• Transitioning from SHA-1 TLS Certificates

        Oct 20 2017, 9:02 PM

        by Unknown 4

        Since its founding, Symantec has been dedicated to security.  That is our raison d’etre. As such, we continually collaborate across the industry to update standards, making them more secure and harder to hack or fake. That is why the CA/Browser Forum determined that Certification Authorities must not issue public SHA-1 TLS certificates after December 31, 2015. While this directive is an important step in making the Internet safer and more secure, the transition process also needs to support companies with legacy systems and devices so they are not left behind or saddled with insurmountable IT costs.

        We liken this to when the US government determined that the use of lead paint was unsafe and should stop being used. That directive was absolutely the right thing to do moving forward, but to require that every house and building in the US remove all lead paint by a certain deadline would have created financial and logistical impossibilities for consumers and businesses.  While it is correct to strive for the perfect ideal, the real-world implications are often a bit messy.

        In the same vein, the shift to the SHA-256 standard severely impacts legacy systems and applications.  We heard from some of our customers that they could not switch out every certificate in every application and device, not only because of the time and cost involved, but also because many of the systems and some older browsers simply don’t support SHA-256.  While we fully support and encourage the transition to SHA-256 from a security purist standpoint, we also believe it is unreasonable to force our customers to absorb significant business and financial hardships that could severely impact their viability and operations, as well as that of their end users. 

        Therefore, we were left with a choice: either force customers to completely cease support of all those legacy systems, applications, devices and browsers that cannot support SHA-256, or try and identify ways to help ease the transition for customers to SHA-256 while minimizing the risk of continued SHA-1 support for those customers who still need it.

        In an effort to help these customers, Symantec, along with other CAs and Microsoft, proposed a CA/Browser Forum ballot to allow continued issuance of SHA-1 TLS certificates into 2016, as long as those certificates expired by the end of 2016 – providing additional transition time for those who needed it. During the ballot debate, researchers unveiled new attacks against SHA-1, revealing the algorithm to be weaker than originally thought. As a result, the ballot was withdrawn.

        Throughout 2015, Symantec and other CAs issued fewer and fewer SHA-1 TLS certificates as we transitioned to certificates signed with the newer, stronger SHA-256 hash algorithm. That was as expected, since the industry has been working for several years to manage this algorithm transition.

        We’re now beyond December 31, 2015 - the SHA-1 issuance deadline set by the CA/Browser Forum Baseline Requirements. And as we look back over the last three months of 2015, it’s clear that customers had planned around this deadline as we experienced a last-minute surge in customer orders for SHA-1 certificates in December:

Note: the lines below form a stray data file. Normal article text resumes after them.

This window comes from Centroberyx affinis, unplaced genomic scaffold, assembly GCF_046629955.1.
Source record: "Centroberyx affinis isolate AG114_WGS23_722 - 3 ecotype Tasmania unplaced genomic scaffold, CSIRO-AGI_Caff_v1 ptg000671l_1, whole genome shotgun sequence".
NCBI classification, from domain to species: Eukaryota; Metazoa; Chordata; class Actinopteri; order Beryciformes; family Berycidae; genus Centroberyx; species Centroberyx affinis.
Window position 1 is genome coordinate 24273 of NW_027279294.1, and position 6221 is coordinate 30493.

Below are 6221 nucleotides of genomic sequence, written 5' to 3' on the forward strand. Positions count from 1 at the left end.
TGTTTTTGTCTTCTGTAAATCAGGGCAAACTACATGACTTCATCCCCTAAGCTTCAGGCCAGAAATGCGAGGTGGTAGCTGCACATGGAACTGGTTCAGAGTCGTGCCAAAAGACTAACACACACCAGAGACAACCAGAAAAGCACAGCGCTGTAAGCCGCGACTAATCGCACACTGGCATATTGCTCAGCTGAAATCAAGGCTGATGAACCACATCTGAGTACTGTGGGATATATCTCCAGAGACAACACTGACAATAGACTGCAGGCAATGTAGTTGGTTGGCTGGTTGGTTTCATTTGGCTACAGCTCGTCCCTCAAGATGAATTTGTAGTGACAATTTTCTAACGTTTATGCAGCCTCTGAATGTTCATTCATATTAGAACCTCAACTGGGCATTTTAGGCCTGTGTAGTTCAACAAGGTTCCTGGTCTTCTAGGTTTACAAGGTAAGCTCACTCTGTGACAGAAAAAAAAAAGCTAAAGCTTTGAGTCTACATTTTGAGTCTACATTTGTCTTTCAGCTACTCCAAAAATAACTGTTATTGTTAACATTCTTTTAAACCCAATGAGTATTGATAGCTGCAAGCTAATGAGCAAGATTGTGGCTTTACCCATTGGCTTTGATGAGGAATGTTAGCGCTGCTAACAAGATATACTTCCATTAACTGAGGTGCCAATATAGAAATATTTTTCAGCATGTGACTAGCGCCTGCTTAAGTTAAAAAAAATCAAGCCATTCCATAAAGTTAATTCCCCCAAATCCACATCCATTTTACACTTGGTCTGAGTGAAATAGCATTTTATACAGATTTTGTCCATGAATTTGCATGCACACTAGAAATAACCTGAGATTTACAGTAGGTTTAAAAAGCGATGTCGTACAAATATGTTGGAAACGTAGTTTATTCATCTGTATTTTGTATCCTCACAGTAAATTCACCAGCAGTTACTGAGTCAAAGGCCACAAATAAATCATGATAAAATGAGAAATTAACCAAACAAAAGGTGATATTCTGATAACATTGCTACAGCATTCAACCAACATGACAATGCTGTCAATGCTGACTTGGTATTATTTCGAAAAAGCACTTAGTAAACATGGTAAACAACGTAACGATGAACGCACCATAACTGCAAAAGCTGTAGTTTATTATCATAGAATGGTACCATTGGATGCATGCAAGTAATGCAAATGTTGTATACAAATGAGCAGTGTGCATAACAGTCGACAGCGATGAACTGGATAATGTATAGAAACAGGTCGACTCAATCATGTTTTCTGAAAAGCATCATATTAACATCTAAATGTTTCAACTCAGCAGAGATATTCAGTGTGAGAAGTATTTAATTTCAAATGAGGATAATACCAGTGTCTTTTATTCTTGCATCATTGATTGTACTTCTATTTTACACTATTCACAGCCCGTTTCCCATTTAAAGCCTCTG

Many customers clearly chose to enroll for and to obtain SHA-1 certificates as close as possible to the end-of-2015 issuance deadline, something even recommended by one of the browser members of the CA/Browser Forum.

        But we have customers for whom even all of 2016 is not enough time to transition. For these customers, we have identified another way to help – to use our legacy public roots for specific use cases (such as with legacy feature phones) while instructing browsers, and all other clients that can, to stop trusting these roots for general applications.  Given the nature of the attacks on SHA-1 and other hashing algorithms, the best defense is really in the hands of the browsers and other clients to remove support for SHA-1 altogether.

        With that goal in mind, we reached out to browser vendors in November 2015 to formally advise them to remove or “un-trust” our legacy PCA3-G1 root if they had not already done so (some had removed the root earlier in 2015). With browsers discontinuing support for SHA-1 and our PCA3-G1 root specifically, the general risk of a SHA-1 attack is substantially reduced.  This multi-prong approach strikes the hard-sought balance between our intent for stronger security and our intent for a practical transition for all involved. Even this approach is proving more difficult than expected, as it created issues for some clients, such as those with older Android devices and for some code-signing customers on Windows. Given additional transition time potentially needed by these clients, we will continue to include our legacy PCA3-G1 root in our annual WebTrust for CAs Audit so anyone still supporting these roots can be confident that certificates issued from these roots are issued in line with our public Certificate Policy and Certificate Practices Statement.

        While moving to a private CA root can help those customers with incompatible systems, Symantec has repeatedly directed all of our customers who can to make the transition to SHA-256 as quickly as possible.  The guide we issued on moving from SHA-1 to SHA-256 certificates can be found in our Knowledge Base